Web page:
• Quality Home Comfort Awards: Comfort 'House Call' Brings Rx for Relief

    July 19, 2017
    Multiple home systems working out of sync were causing much discomfort, including accelerated allergy conditions. Tom Casey, Jr. and Griffin Service had the remedy.
    Quality HVAC contrators often encounter larger homes with multiple heating and air conditioning systems that were installed at various times during the home’s history. Unfortunately, these various systems are not always brought together to  function as a cohesive home comfort  system.This was the scenario Tom Casey, Jr. found with a new customer living near his office in St. Johns, Fla.
    The customer, Dr. Scott Liggett, had the home’s systems upgraded independently, without an overall plan for the home. Being a direct oceanfront home, there were several challenges, especially controlling humidity year-round, which none of the existing systems addressed. Additionally, Mrs Liggett had allergies that were triggered by the home environment. This was a case of homeowner dissatisfaction with the overall comfort and performance of the existing systems.Thankfully, Tom Casey, Jr. chief quality officer, and the team from his new company, Griffin Service, soon found the right prescription for home comfort. As any good doctor will do, Casey took the time to listen to the client’s goals and objectives, and examined “the patient” before suggesting a remedy.“We found several challenges, including incorrectly sized and installed ductwork in portions of the home, as well as microbial contamination in the units and supply plenums due to low airflow issues,” Casey explains. “We calculated all loads, and determined that some of the systems were incorrectly oversized, exasperating the lack of humidity control. Inadequate IAQ systems had been installed, which were actually doing more harm than good.”The Griffin Service team removed the three systems, including substantial portions of the duct systems. An assessment of the attic areas found that attic temperatures were reaching excessive levels, and negatively impacting system comfort and performance. To cure this serious comfort malady, the team performed an extensive air sealing service, including the RGD boxes, to reduce stack effect and infiltration of hot, humid outdoor air.

    They next added a reflective radiant energy barrier to the underside of the roof joists to substantially lower the attic temperature.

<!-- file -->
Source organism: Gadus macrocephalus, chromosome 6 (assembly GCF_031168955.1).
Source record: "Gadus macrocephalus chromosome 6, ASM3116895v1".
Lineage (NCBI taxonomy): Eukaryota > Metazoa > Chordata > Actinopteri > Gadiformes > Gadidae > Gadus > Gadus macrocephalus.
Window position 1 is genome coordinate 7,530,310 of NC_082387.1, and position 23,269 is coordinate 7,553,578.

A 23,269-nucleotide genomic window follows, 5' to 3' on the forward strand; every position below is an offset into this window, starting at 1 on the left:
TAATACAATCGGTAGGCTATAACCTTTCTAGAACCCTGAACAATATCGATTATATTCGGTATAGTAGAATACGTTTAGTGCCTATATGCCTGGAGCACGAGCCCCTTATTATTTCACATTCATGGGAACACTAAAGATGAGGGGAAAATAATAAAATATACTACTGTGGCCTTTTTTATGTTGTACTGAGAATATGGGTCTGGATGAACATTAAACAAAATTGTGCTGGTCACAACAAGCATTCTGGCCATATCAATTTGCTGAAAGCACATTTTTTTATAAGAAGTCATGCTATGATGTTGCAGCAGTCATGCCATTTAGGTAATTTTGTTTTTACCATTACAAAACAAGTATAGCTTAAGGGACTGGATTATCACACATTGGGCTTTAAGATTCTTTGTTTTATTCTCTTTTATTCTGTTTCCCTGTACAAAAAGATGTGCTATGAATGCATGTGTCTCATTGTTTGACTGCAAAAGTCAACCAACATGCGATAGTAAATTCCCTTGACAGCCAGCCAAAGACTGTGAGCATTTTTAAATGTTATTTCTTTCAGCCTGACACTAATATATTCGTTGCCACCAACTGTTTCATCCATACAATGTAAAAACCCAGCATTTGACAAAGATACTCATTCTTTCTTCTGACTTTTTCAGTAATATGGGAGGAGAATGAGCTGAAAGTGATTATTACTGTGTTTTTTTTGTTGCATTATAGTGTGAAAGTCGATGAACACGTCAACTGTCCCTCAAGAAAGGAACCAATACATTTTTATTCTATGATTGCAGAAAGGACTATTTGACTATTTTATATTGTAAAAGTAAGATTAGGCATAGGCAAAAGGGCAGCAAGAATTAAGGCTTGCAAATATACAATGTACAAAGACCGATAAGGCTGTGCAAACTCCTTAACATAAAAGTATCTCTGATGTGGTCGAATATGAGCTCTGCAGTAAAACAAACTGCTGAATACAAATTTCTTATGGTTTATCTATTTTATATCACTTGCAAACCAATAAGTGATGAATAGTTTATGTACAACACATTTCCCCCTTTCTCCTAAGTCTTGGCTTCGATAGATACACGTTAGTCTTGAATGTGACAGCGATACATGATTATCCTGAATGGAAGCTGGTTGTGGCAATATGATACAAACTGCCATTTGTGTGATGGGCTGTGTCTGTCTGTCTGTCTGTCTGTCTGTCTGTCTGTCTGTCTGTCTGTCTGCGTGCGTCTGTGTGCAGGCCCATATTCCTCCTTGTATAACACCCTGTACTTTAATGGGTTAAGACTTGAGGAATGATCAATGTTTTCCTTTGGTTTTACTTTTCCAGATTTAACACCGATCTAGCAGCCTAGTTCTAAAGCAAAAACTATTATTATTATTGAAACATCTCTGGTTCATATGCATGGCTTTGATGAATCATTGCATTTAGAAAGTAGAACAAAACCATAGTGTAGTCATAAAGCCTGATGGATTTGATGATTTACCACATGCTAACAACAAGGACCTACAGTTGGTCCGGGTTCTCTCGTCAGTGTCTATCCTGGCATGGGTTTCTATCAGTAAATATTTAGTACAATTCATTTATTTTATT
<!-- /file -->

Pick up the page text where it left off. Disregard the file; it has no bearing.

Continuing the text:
“We then installed new ductwork to each area, routing it back to reconfigured mechanical rooms to accommodate the addition of zones and dehumidifiers. All new ducts were professionally sealed and insulated, to ensure proper airflow. All zone ducts were planned in routed in such a way to bring the zone dampers into the conditioned space for more reliable performance as well,” Casey says.

    • 3 American Standard AccuLink inverter heat pumps.
    • 3 American Standard variable speed air handlers.
    • 3 American Standard electric resistance heaters
    • 2 Nexia communicating zone systems, with controls and modulating dampers.
    • 3 Aprilaire 95-pint ducted dehumidifiers.
    • 3 Solace Air PMAC air filters
    • 3 Solace Air UV air purifiers

    • Three air handlers were installed — one upflow, one downflow, and one horizontal, to accommodate onsite conditions and meet the customers’s objectives. New heat pumps were installed, one of which was relocated for proper operation. Each new air handler was fitted with Aprilaire ducted dehumidifiers and Solace polarized media air cleaners.
    • New control wires for the Nexia automatic control system were run throughout the home to enable automatic zoning operations.
    • New power supplies were installed for the dehumidifiers.
    • RGDs in the great room were completely reconfigured for proper airflow in the space. This including relocating certain supplies and returns, as well as upgrading to adjustable style registers to direct airflow strategically to specific areas loads. The crew completed this from scaffolding more than 30-ft. high.

    The team followed ACCA Manual J8 for design, and home performance standards established by the Building Performance Institute (BPI).

    The team also followed Griffin Service’s exclusive 40-point “OpX” checklist for each system, including testing systems in all modes, including voltage, amperage, static pressures, temp drop, temp rise, superheat, subcooling, and other key readings. Additionally, they commissioned the Nexia integrated controls for sizing all zones, associated airflows, and to confirm all modes of operation.

    “We worked extensively in this occupied, ultra hi-end oceanfront home, under a hard deadline, juggling multiple disciplines and scopes of work, like a maestro conducting an orchestra,” Casey reports.
    “The end result is comfort they never experienced in this home before, with utility bills lower than ever before. It had this client sending us texts, ecstatic with the results and the newfound
    enjoyment of his home.”

    That sums it up. A properly designed home comfort system leads to the full enjoyment of a living environment. And the best home “doctors” know the best methods to diagnose and cure uncomfortable and expensive conditions.

    Congratulations once again, to Tom Casey and Griffin Service!